Lera Malchenko: I Notice the Extension

„A mine has a long whistle. A howitzer projectile sounds almost like a mine, but there is less time for escape. „Grad“ in good weather can be heard from afar. A tank. Its shot can be heard along with the hit. „Smerch“ sounds like a take-off fighter“.

These are excerpts from popular advice on Ukrainian social networks. If you haven’t been under fire yet, you’re trying to remember, but in vain. Everything gets confused. However, when your city comes under fire, you just get this experience, the worst possible media experience, which is immediately embedded into everyday life.

still from “new information: The big diffusion theory” by fantastic little splash

„The sounds of war are always reminiscent of the sounds of everyday life, the sounds of everyday life will forever resemble the sounds of war“, — Ukrainians Dima Tolkachov and Maria Matyashova wrote on Instagram. They also wrote that various weapons may sound as if something was rumbling on the construction site, or neighbors were pushing furniture, or a garbage truck overturned a container, or a door slammed in the hallway. And vice versa.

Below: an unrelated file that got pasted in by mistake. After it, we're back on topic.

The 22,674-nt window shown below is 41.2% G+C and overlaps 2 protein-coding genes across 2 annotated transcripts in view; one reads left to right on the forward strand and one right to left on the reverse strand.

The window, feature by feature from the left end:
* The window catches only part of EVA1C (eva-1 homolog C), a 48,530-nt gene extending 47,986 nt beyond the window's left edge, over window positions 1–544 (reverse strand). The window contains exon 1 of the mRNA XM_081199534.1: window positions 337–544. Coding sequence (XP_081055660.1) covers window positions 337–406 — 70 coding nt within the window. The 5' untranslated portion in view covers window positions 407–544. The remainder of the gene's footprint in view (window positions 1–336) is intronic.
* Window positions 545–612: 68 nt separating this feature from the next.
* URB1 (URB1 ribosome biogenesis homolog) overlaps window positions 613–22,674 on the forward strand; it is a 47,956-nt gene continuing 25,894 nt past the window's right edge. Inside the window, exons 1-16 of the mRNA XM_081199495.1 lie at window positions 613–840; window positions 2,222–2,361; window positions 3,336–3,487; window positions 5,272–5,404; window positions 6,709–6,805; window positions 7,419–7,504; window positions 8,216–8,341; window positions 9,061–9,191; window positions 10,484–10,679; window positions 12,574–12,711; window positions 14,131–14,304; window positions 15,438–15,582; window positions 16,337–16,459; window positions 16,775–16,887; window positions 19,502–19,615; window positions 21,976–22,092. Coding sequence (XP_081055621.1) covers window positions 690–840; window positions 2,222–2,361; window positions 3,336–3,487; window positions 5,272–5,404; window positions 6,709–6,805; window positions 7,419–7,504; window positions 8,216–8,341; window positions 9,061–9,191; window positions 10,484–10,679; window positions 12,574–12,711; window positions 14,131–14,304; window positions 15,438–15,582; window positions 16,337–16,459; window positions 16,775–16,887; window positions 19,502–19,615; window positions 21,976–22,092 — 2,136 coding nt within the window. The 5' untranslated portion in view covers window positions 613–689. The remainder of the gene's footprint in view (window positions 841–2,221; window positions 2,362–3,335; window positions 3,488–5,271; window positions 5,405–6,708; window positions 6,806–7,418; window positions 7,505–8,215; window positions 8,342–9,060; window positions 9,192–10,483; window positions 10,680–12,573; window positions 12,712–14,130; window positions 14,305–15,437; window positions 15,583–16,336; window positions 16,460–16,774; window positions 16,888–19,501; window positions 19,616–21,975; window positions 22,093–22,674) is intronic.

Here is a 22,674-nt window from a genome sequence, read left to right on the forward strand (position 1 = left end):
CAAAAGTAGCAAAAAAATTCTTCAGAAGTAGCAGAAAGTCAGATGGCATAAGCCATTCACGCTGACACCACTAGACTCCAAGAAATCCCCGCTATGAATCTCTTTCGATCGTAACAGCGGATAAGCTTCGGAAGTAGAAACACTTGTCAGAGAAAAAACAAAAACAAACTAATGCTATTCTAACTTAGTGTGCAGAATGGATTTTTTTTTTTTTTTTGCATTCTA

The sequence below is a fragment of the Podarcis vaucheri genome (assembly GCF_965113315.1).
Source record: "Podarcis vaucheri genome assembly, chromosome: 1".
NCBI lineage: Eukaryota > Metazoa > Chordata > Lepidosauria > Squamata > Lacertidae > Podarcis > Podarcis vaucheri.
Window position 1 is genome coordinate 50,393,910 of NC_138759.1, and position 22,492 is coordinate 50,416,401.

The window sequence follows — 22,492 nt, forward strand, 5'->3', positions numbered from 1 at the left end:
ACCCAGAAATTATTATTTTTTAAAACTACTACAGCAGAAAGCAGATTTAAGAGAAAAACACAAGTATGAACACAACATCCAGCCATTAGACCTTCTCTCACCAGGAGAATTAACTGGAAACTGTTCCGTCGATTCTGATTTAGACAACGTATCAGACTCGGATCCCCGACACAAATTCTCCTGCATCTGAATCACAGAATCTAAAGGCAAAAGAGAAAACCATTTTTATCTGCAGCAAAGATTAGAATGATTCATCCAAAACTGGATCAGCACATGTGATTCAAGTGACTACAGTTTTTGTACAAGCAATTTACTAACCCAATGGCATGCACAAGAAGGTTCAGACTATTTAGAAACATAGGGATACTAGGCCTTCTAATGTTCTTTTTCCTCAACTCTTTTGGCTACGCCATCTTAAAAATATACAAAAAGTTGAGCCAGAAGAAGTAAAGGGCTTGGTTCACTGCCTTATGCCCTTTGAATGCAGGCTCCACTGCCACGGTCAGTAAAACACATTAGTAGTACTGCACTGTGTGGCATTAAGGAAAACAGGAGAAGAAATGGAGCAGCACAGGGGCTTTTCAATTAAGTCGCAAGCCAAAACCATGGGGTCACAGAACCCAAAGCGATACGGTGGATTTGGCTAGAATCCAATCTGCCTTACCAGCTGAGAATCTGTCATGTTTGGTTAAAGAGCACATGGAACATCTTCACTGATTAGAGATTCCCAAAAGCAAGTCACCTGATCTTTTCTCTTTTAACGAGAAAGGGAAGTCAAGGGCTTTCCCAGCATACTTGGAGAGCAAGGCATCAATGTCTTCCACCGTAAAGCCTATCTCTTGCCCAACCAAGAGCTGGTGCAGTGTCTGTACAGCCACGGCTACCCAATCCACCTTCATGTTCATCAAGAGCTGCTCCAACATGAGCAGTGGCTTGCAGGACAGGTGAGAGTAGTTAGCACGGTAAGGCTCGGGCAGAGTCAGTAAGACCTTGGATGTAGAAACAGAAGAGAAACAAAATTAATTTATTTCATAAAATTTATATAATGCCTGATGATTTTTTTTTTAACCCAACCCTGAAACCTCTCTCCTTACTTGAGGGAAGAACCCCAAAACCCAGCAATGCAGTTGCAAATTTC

The sounds of the city also become the sounds of war. When you go outside, after air raid sirens, for example, to find water, your heart stops at a hum of a trolleybus, a barely audible electric car engine, or a small power station near a supermarket (“when it appeared here, I didn’t notice?”). A phantom siren is heard everywhere. Weapons are suspected in all machinery.

In the early days of the war, I was thinking about Ernst Junger’s „The Glass Bees“. His narrator is a retired cavalryman who went to war with his horse. He loved his horse, considered it the dearest creature with whom he shared the most horrible moments of his life on a battlefield. Two living creatures before the fear of death became one — the desire to live. And here the main character remembers this first in the history of mankind horror of meeting an inhuman, with the personification of war in a machine — a tank. This is the main thing I remember after reading „The Glass Bees“ — the human and the animal horror of the machine which were merged into one, in this horror they were one. In the same way I’m afraid of „Grad“, „Kalibr“, „Tochka U“ — what else do they have? I find a quote from Junger: